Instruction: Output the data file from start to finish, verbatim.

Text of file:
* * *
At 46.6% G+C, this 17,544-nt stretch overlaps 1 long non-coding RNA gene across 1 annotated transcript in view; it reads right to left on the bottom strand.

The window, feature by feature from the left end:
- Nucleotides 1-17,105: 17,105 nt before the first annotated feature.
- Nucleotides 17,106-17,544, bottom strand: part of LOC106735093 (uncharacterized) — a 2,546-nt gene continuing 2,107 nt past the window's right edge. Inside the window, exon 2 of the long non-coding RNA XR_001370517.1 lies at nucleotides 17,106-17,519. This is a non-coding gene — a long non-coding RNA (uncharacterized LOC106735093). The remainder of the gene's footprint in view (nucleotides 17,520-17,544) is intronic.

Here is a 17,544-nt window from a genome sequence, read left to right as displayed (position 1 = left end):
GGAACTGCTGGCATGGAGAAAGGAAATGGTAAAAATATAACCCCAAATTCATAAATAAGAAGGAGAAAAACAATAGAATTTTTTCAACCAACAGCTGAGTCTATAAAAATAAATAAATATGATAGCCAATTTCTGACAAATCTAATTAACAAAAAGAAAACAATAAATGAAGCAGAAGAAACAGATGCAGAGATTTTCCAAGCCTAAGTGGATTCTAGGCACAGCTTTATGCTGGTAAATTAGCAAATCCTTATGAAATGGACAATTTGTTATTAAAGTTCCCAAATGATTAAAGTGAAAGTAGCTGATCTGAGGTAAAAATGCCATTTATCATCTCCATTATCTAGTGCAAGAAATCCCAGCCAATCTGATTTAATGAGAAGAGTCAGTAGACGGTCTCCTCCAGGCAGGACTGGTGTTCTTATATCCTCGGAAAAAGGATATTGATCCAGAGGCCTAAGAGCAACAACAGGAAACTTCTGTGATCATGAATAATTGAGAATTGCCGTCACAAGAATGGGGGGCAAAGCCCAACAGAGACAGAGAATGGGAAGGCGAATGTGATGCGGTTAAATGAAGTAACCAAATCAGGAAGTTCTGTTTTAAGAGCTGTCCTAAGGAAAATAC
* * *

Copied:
At 46.6% G+C, this 17,544-nt stretch overlaps 1 long non-coding RNA gene across 1 annotated transcript in view; it reads right to left on the bottom strand.

The window, feature by feature from the left end:
- Nucleotides 1-17,105: 17,105 nt before the first annotated feature.
- Nucleotides 17,106-17,544, bottom strand: part of LOC106735093 (uncharacterized) — a 2,546-nt gene continuing 2,107 nt past the window's right edge. Inside the window, exon 2 of the long non-coding RNA XR_001370517.1 lies at nucleotides 17,106-17,519. This is a non-coding gene — a long non-coding RNA (uncharacterized LOC106735093). The remainder of the gene's footprint in view (nucleotides 17,520-17,544) is intronic.

Here is a 17,544-nt window from a genome sequence, read left to right as displayed (position 1 = left end):
GGAACTGCTGGCATGGAGAAAGGAAATGGTAAAAATATAACCCCAAATTCATAAATAAGAAGGAGAAAAACAATAGAATTTTTTCAACCAACAGCTGAGTCTATAAAAATAAATAAATATGATAGCCAATTTCTGACAAATCTAATTAACAAAAAGAAAACAATAAATGAAGCAGAAGAAACAGATGCAGAGATTTTCCAAGCCTAAGTGGATTCTAGGCACAGCTTTATGCTGGTAAATTAGCAAATCCTTATGAAATGGACAATTTGTTATTAAAGTTCCCAAATGATTAAAGTGAAAGTAGCTGATCTGAGGTAAAAATGCCATTTATCATCTCCATTATCTAGTGCAAGAAATCCCAGCCAATCTGATTTAATGAGAAGAGTCAGTAGACGGTCTCCTCCAGGCAGGACTGGTGTTCTTATATCCTCGGAAAAAGGATATTGATCCAGAGGCCTAAGAGCAACAACAGGAAACTTCTGTGATCATGAATAATTGAGAATTGCCGTCACAAGAATGGGGGGCAAAGCCCAACAGAGACAGAGAATGGGAAGGCGAATGTGATGCGGTTAAATGAAGTAACCAAATCAGGAAGTTCTGTTTTAAGAGCTGTCCTAAGGAAAATAC